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AT&T Thinking About Ending All Samsung Galaxy Note 7 Sales: Will Other Carriers Do The Same?

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AT&T is said to be thinking about stopping all sales of Samsung's Galaxy Note 7 due to the continuing safety risk presented by the smartphone.

Samsung launched a global recall for the Galaxy Note 7 due to cases of the device's battery exploding. The replacement units that the company has offered in exchange for the potentially defective smartphones were said to be safe from the exploding battery issue, but one such device still caught fire while its owner was inside a Southwest Airlines airplane.

Thankfully, the airplane was still at the gate when the incident happened, which allowed all passengers and crew members to evacuate the aircraft. While there were no injuries, the explosion of a replacement unit presented an even bigger problem. If investigators confirm that the Galaxy Note 7 that caught fire was indeed a replacement unit, Samsung might have to launch a second recall program for the smartphone.

With Samsung still failing to address the safety problems of the Galaxy Note 7 though the replacement units, the confidence in the company that it would be able to fix the issue once and for all has dwindled. This could be the reason for the internal discussions in AT&T on ending sales of the smartphone, as Bloomberg reported, citing a source who is familiar with the matter.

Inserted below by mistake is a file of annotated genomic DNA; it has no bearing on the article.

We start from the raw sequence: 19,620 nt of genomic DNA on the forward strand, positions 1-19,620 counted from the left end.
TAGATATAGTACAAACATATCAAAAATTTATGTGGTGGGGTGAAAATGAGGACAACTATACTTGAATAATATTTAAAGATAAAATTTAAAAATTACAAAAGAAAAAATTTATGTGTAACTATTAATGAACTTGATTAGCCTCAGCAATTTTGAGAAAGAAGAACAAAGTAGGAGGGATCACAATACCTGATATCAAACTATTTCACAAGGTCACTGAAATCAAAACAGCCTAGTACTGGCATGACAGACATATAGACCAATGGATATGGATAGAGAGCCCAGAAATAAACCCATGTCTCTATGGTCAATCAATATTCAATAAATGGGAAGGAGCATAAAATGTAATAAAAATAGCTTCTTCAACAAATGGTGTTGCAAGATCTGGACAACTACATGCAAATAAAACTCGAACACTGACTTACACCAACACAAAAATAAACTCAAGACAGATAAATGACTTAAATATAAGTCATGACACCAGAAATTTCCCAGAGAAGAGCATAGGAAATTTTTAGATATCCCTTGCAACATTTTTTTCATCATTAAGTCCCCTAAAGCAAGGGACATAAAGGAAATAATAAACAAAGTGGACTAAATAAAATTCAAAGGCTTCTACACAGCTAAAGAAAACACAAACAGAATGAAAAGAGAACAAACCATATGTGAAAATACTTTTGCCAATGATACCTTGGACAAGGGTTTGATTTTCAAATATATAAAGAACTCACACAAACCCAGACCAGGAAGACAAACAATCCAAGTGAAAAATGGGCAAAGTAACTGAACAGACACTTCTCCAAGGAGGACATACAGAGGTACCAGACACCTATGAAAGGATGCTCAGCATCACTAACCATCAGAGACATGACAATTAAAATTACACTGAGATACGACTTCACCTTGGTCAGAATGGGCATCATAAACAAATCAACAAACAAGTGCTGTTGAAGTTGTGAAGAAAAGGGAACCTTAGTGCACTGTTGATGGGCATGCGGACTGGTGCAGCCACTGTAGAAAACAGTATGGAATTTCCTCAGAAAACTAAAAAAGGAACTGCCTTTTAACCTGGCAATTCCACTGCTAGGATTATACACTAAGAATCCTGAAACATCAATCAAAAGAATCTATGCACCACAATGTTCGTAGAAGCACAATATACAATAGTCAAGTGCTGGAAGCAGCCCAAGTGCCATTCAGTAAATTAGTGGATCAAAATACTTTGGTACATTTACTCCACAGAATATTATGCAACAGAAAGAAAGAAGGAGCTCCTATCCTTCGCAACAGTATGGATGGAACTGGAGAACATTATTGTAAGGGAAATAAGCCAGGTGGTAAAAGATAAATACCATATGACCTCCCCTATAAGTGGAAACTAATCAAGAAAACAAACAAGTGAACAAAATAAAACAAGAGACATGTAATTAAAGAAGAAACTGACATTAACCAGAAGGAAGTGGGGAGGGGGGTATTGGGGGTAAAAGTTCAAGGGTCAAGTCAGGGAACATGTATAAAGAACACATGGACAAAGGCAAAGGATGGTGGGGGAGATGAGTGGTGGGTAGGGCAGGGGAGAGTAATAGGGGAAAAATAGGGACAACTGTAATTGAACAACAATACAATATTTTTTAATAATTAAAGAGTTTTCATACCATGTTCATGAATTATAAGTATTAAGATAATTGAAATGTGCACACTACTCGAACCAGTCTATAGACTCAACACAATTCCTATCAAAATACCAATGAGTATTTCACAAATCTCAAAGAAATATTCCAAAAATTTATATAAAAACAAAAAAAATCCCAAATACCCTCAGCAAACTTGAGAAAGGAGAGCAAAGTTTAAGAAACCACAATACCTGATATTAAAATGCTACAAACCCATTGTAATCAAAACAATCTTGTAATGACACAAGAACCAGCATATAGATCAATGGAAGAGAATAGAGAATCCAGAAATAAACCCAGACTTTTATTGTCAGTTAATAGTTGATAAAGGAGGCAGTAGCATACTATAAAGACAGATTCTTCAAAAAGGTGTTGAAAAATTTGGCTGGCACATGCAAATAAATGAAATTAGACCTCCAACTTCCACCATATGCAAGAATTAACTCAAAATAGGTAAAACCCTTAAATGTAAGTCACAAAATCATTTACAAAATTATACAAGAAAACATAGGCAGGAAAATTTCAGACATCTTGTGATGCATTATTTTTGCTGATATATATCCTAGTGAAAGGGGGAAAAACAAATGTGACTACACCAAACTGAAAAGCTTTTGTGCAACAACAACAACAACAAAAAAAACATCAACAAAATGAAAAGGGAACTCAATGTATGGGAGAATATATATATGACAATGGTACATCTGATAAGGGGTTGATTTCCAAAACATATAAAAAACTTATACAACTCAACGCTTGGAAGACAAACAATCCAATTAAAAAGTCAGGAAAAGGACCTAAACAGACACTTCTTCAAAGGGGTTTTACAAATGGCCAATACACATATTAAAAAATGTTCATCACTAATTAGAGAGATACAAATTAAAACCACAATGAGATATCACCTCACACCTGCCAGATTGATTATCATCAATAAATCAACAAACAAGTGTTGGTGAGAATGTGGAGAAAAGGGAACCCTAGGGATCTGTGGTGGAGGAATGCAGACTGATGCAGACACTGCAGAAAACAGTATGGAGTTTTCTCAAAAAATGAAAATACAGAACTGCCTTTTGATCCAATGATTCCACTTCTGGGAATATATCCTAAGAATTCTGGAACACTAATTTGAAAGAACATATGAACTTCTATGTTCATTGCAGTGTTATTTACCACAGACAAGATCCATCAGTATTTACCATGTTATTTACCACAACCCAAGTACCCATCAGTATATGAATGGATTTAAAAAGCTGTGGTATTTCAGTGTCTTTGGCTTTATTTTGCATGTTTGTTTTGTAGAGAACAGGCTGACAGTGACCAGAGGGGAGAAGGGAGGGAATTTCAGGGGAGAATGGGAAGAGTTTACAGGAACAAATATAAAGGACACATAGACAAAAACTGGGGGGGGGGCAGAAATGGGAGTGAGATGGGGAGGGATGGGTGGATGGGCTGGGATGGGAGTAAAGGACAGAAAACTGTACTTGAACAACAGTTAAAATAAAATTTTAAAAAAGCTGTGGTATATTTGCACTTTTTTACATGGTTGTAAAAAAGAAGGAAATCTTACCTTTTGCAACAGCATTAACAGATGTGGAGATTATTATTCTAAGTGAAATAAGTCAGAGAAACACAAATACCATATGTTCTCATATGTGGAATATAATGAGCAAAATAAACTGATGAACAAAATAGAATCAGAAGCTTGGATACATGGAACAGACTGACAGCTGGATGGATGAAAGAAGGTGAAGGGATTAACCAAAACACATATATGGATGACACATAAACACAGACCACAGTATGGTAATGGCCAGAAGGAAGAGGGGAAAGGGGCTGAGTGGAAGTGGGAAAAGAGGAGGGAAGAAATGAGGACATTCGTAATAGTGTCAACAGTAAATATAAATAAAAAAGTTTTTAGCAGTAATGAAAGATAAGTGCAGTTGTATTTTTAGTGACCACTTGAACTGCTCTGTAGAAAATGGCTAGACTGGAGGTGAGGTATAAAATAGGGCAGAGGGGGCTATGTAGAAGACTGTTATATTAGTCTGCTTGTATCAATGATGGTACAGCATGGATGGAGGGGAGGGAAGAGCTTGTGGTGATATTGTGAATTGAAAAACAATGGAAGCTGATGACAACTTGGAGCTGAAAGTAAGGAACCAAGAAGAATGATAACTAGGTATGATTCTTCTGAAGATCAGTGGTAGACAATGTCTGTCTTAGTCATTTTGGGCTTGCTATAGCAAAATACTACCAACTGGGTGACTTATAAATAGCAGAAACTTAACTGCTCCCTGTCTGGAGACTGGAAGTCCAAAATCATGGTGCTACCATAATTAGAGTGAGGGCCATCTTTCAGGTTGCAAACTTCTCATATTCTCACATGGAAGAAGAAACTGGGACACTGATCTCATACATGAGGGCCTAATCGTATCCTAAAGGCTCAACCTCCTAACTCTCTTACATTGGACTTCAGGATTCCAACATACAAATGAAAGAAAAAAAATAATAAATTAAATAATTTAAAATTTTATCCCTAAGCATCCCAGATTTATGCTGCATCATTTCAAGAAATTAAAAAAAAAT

According to the source, a final decision on whether AT&T will continue or stop selling the Galaxy Note 7 could come as soon as this evening.

If AT&T does decide to stop sales of the smartphone, it would be a massive blow to Samsung, as the carrier is its third biggest customer. In addition, if AT&T would pull the plug on Galaxy Note 7 sales, other carriers in the United States could choose to do the same, which would effectively cancel the smartphone's release in the country.

With the safety concerns surrounding the Galaxy Note 7 and the trust that consumers have in the smartphone almost completely obliterated, the only logical thing that Samsung can do would be to officially cease the production of the device and to move forward from the debacle by identifying what caused the issue and ensuring that it will never happen again in future products.

Samsung still has a good chance of bouncing back from the Galaxy Note 7 fiasco, with the company still expecting to post an improvement in its third-quarter operating profit due to the success found by its chip and display businesses. It will likely be able to do so with another smartphone, however, and not with the Galaxy Note 7.

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